Germany: European Whistleblowing Directive Will Be Effective As Of April 2019

Last Updated: 26 June 2019
Article by Bernd Weller

At European and national level, discussions have been going on for years on how best to protect the so-called whistleblowers from being victims of retaliation measures by those whose actions they have uncovered. Whistleblowers are persons who, as "insiders" (such as employees) disclose dubious practices of the institutions they serve. Here we think first and foremost of persons such as Edward Snowden, whose disclosures were directed against state measures. But the Panama Papers, the Luxembourg Papers and many more are also findings that have been disclosed by whistleblowers.

In Europe and Germany whistleblowers are sometimes seen as "traitors". At any rate, they must expect dismissal and criminal proceedings, when they involve the public and/or authorities, without having previously tried to fight against the undesirable developments internally in the company. In the discussions about the introduction of European whistleblower protection, the sticking points that individual member states strongly disagreed about were usually

  • the relevance of the whistleblower's motivation to disclose data (the honest fight for the good or dishonest desire for revenge),
  • the acquisition of knowledge (lawful or unlawful, for example through inadmissible copying of data records) and 
  • the question of whether whistleblowers must first take internal steps before informing the authorities and/or the public.

On March 12, 2019, an agreement was reached between representatives of the EU states and the European Parliament. The compromise reached essentially provides for the following regulations:

  • Companies with more than 50 employees or more than EUR 10 million in sales, as well as companies that have such an obligation under other legislation (especially the financial sector), will in future be obligated to set up an internal whistleblowing hotline.
  • Whistleblower protection applies to (suspected) infringements of certain aspects of EU law (i.e. unlawful acts), but also in the case of merely (suspected) immoral (nevertheless legally permissible) conduct.
  • Employees, self-employed persons, managing directors, board members, shareholders, trainees, subcontractors as well as applicants are protected - the personal scope of application is therefore conceivably broad.
  • There is no compelling obligation to first use the internal whistleblower system; instead, the whistleblower is in a large number of cases entitled to directly intervene with public authorities or the public, for example, if the company has no whistleblower system or if he/she has reasonable grounds to believe that an internal reporting would be detrimental to any investigation by the competent authorities, etc.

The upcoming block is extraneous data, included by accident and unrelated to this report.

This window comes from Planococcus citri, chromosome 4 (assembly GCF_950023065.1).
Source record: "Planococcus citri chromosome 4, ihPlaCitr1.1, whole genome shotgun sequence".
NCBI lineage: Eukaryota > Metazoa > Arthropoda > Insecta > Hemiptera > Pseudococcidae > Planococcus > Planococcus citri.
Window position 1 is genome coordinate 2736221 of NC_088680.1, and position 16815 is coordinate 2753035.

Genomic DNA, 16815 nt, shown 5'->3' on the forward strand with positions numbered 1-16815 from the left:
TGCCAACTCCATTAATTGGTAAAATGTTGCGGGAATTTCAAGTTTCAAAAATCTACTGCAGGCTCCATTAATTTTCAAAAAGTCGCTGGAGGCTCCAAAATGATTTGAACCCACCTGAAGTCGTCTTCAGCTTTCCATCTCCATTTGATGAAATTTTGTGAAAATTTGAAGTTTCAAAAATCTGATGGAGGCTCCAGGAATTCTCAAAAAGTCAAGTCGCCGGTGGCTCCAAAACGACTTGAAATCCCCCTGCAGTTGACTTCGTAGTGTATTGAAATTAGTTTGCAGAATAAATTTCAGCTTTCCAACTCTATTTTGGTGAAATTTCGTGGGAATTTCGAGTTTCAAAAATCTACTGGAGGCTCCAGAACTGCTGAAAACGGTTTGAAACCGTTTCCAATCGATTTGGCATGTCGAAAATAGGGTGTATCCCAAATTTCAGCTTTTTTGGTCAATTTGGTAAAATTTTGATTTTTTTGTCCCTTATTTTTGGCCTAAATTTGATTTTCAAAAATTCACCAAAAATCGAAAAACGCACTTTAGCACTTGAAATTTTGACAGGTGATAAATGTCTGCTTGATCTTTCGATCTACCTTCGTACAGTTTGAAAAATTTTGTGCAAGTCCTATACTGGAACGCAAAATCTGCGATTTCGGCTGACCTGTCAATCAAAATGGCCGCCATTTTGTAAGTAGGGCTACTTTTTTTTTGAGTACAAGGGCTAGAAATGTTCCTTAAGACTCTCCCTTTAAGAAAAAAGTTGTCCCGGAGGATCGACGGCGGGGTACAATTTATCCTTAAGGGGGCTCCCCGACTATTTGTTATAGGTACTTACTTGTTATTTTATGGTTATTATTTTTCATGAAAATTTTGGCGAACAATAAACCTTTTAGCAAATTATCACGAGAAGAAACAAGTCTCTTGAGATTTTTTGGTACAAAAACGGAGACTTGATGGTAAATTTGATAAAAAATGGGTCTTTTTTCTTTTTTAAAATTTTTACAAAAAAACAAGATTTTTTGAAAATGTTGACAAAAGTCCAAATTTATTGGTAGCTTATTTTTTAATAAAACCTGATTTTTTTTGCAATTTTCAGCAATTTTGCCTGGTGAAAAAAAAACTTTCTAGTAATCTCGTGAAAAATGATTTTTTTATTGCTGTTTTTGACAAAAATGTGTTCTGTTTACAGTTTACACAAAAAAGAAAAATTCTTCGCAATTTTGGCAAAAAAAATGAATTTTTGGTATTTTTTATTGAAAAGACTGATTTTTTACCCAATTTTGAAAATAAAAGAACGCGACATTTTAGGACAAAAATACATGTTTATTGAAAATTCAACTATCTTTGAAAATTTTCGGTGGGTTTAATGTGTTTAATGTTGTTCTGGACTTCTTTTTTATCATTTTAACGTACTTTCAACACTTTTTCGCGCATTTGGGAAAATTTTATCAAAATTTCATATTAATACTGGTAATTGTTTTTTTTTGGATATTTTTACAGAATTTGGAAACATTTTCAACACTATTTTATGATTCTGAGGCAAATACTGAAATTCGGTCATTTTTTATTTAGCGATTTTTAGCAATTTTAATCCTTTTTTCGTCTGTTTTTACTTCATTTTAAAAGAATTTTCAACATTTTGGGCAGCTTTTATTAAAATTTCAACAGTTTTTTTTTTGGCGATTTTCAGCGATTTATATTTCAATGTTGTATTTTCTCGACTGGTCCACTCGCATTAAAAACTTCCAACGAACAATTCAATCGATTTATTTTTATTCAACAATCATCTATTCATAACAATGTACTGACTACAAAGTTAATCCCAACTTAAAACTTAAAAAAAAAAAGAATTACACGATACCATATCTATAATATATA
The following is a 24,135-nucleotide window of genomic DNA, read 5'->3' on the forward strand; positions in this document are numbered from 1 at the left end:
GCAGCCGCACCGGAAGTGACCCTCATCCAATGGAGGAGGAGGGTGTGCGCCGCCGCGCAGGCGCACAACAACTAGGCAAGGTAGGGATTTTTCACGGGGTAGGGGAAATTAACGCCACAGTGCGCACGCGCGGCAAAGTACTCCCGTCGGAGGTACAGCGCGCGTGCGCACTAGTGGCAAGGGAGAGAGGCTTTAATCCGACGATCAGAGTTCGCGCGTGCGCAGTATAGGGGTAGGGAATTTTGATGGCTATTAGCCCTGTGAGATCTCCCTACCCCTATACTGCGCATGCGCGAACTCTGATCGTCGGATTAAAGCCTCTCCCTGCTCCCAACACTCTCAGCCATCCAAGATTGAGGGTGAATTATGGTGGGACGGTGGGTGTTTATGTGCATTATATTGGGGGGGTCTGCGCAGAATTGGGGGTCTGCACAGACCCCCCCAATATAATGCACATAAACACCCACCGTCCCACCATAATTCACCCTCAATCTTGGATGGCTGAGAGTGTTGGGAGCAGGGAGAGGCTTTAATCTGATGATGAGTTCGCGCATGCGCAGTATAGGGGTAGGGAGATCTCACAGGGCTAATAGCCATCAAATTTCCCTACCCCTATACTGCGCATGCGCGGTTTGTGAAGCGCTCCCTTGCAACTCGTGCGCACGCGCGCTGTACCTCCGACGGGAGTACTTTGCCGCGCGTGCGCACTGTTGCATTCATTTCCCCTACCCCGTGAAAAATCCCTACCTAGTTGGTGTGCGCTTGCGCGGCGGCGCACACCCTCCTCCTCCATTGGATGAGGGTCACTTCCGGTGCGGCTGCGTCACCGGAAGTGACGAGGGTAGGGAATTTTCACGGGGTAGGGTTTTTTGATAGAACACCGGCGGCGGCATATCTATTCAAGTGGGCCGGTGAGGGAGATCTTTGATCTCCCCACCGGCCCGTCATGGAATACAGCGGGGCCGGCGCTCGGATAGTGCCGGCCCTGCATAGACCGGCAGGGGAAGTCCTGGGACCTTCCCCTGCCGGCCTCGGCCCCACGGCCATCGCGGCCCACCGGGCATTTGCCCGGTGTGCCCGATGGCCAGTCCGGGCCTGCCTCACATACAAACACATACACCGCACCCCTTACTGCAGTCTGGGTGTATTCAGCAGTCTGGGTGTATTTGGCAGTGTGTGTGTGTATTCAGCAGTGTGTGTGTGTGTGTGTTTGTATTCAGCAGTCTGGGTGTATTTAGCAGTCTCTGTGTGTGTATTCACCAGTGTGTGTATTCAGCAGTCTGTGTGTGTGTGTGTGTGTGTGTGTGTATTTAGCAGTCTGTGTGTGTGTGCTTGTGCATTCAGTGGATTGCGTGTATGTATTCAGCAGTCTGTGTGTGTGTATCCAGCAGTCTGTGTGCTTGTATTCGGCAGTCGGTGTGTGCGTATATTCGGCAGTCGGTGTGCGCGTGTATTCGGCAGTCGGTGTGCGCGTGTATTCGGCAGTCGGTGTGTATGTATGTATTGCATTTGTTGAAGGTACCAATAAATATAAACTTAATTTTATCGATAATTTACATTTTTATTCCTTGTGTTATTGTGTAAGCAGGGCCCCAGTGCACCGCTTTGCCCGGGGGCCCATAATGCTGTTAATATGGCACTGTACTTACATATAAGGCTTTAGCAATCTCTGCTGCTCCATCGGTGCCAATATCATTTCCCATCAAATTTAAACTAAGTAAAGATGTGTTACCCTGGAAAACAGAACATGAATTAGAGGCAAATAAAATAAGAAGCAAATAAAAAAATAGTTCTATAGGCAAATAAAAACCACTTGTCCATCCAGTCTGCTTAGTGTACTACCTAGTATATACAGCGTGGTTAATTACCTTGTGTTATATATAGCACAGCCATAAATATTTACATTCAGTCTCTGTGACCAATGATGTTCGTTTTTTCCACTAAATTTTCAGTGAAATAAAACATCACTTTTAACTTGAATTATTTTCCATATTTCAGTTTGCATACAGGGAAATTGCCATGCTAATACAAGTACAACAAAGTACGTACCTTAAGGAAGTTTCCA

• In addition, whistleblowers should be protected against retaliation (for example, dismissals, transfers, etc.). For this purpose, whistleblowers have access to free advice; moreover, the breach of a given confidentiality obligation is deemed justified by the whistleblowing; furthermore, there is a reversal of the burden of proof in court proceedings regarding an (alleged) retaliation against whistleblowers, so that in future employers must prove that their actions are not sanctions for blowing the whistle.
  • It also seeks to establish effective sanctions against natural or legal persons seeking reprisals against whistleblowers.
  • In addition, the anonymity of whistleblowers should be ensured by appropriate measures. 

The draft directive itself therefore stipulates that companies should now establish internal whistleblower systems as soon as possible, at the latest within the two-year implementation deadline. It is already foreseeable that the draft directive and its implementation will lead to considerable legal discussions and questions.

But there are also other issues arising as a result. The General Data Protection Regulation has established a comprehensive right to information of employees regarding the data stored about them by the company (Art. 15 GDPR). The State Labor Court of Baden-Wuerttemberg (Ruling of 12.28.2018 - 17 Sat 11/18) has recently ruled that a company should provide a staff member with comprehensive information on the data stored about her, which was collected on the basis of an internal reporting investigation and ultimately sanctions. In other words: In the specific case, according to the LAG Baden-Württemberg, a culprit, who was held accountable on the basis of an internal whistleblower, was able to enforce the disclosure of the name and circumstances of the internal whistleblower in court. The reason for this was allegedly the unspecific defense against the right to information on part of the employer. 

It will be exciting to see how the General Data Protection Regulation can be aligned with the Whistleblowing Directive and national implementation legislation. This is all the more so since the Business Secrets Act passed on March 21, 2019, now requires employers to take appropriate measures to protect confidentiality (see our Update Compliance no. 5/2019); without such protective measures, there is no protected secret whose leaking / disclosure could lead to sanctions. 

The content of this article is intended to provide a general guide to the subject matter. Specialist advice should be sought about your specific circumstances.

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